Byline: Joanna Ramey

WASHINGTON — U.S apparel and textile imports in March increased 17.4 percent from year-ago level — the eighth consecutive month of double-digit increases — with yarn shipments again helping to fuel the growth, the Commerce Department reported Friday.
Apparel and textile imports in March amounted to 2.8 billion square meters equivalent (SME). For the first quarter of the year, shipments were up 17.9 percent to 7.82 billion SME against the first quarter last year.
During March, textile imports alone increased 16.7 percent to 143 billion SME against March 1999, which included a 29 percent jump in yarn shipments. In January and February, yarn imports surged by 47.3 percent and 38.4 percent, respectively.
For the first quarter, textile shipments were up 21 percent, buoyed by a 38 percent jump in yarn imports.
Charles Bremmer, director of international trade at the American Textile Manufacturers Institute, said the continued increase in yarn imports can be blamed, in part, on global overcapacity of cotton spun yarns. “We are the world’s dumping ground,” Bremmer said.
However, Bremmer said an increase in filament yarn imports from NAFTA trading partners Mexico and Canada — which comprise about half the U.S. filament imports — is also contributing to the yarn import surge. Filament yarn imports for the quarter were up 61 percent from Mexico and 20 percent from Canada, he said.
Meanwhile, apparel imports in March increased 18.2 percent over the year and gained 14.6 percent in the quarter.
The top four apparel import countries during the quarter were Mexico, El Salvador, Bangladesh and Honduras, accounting for a 45 percent share of the first quarter import growth, according to an analysis by Donald Foote, agreements division director of the Commerce Department’s Office of Textiles and Apparel.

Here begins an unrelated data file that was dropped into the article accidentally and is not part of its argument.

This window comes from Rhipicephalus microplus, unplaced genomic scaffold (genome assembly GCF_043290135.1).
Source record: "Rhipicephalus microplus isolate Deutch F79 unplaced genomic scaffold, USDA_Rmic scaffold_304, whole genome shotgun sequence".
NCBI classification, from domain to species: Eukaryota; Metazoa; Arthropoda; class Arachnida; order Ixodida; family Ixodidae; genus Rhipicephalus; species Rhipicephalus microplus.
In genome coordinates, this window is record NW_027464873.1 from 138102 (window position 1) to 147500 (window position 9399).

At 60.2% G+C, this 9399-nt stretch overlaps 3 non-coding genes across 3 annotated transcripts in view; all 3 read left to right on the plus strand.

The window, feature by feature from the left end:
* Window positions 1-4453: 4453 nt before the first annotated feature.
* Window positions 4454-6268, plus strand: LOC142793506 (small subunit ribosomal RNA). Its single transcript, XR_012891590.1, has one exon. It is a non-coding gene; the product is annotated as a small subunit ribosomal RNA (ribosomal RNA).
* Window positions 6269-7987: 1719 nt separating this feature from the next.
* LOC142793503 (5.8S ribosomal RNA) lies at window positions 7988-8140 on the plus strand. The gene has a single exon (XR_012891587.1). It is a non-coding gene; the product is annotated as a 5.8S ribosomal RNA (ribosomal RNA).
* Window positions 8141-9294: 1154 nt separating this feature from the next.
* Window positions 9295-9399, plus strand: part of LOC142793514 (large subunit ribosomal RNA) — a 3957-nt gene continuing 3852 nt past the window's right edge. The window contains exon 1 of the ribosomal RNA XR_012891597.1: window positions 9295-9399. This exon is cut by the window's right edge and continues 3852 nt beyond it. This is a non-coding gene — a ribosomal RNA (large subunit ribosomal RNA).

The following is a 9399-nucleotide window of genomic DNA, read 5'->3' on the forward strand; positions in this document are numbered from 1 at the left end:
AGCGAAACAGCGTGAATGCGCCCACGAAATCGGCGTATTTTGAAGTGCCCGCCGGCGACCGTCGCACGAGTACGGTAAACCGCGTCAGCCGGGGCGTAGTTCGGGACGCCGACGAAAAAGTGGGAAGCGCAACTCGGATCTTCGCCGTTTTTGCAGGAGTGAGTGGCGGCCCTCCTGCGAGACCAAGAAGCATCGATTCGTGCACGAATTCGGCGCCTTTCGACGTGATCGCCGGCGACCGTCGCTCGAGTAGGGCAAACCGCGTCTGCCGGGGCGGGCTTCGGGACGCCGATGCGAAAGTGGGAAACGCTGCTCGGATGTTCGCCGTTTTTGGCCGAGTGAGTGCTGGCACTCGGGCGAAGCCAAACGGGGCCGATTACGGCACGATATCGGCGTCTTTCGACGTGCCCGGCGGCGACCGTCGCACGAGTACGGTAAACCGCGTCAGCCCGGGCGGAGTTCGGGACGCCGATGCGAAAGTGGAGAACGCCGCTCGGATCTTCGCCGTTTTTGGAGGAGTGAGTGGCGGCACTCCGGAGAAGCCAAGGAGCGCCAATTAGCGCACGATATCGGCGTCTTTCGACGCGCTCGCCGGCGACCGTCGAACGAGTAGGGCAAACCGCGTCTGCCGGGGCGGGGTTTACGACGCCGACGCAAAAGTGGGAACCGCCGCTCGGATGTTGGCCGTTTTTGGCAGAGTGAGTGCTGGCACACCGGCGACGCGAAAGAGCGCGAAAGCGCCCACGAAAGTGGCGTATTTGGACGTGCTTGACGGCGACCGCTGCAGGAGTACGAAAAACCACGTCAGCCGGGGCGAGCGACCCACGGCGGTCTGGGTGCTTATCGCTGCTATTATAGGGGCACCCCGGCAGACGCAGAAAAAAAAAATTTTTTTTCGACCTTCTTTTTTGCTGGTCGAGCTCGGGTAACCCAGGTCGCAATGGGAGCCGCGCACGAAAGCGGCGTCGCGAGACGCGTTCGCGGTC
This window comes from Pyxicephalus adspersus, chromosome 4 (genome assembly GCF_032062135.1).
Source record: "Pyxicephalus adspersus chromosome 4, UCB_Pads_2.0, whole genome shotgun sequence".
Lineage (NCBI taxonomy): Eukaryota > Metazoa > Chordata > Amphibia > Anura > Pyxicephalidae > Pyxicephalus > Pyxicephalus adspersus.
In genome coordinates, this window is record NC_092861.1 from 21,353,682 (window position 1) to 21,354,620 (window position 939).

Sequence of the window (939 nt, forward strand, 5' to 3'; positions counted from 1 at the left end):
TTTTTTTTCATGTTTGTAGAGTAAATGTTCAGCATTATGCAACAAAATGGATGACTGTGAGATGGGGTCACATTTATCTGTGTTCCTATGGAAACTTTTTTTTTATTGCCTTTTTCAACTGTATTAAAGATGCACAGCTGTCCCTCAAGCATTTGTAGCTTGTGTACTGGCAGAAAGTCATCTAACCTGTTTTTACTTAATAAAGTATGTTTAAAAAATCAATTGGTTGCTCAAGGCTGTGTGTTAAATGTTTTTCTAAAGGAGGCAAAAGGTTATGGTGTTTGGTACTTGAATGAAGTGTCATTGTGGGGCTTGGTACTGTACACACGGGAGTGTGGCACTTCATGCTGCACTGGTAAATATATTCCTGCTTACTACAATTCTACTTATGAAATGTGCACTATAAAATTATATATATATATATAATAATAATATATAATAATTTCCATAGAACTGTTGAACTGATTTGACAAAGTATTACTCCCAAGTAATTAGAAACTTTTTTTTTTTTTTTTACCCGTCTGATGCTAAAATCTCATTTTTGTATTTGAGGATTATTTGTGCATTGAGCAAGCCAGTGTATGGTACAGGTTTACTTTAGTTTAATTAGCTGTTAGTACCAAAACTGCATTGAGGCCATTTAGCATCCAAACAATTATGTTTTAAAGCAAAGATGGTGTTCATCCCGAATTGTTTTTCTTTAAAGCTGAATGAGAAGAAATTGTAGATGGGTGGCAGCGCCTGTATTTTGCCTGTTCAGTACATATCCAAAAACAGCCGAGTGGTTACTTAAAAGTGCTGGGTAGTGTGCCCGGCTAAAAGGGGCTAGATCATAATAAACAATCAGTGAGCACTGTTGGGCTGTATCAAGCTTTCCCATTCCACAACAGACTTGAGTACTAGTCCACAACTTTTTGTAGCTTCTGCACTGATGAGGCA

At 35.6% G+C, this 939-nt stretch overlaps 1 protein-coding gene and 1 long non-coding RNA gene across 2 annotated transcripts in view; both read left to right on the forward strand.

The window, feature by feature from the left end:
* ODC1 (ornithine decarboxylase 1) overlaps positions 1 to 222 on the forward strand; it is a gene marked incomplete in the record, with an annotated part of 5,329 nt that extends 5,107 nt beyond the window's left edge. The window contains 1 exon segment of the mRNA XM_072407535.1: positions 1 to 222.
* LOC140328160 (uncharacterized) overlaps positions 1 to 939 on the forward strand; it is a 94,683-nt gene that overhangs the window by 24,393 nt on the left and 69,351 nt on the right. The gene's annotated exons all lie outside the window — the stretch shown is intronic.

Six other countries combined to account for 26 percent of the apparel import growth. They were Thailand, Pakistan, Hong Kong, Guatemala, Canada and Cambodia, according to the analysis.
Imports from the U.S.’s number two apparel supplier, Honduras, alone increased 23.29 percent, a faster pace than the number-one supplier, Mexico, which grew at a 12 percent rate. Shipments from China, the third largest apparel supplier, increased 0.45 percent during the quarter.
Julia Hughes, a vice president with the U.S. Association of Importers of Textiles and Apparel, said the import report reflects how Mexico and Caribbean Basin countries, operating under special trade breaks, are thriving as major shippers of textiles and apparel.
She discounted the significance of the surge in imports during March from countries like Bangladesh, up almost 300 percent, and Pakistan, up almost 500 percent.
The growth in imports from Pakistan was largely due to cotton yarns, rags, knit sheets and pillowcases, while Bangladesh’s increase came from various apparel categories. Pakistan is the third- largest textile supplier to the U.S. and Bangladesh ranks sixth as an apparel supplier.
“Other countries’ imports are growing, but they’re not growing as fast as the NAFTA countries and Caribbean Basin countries,” she said.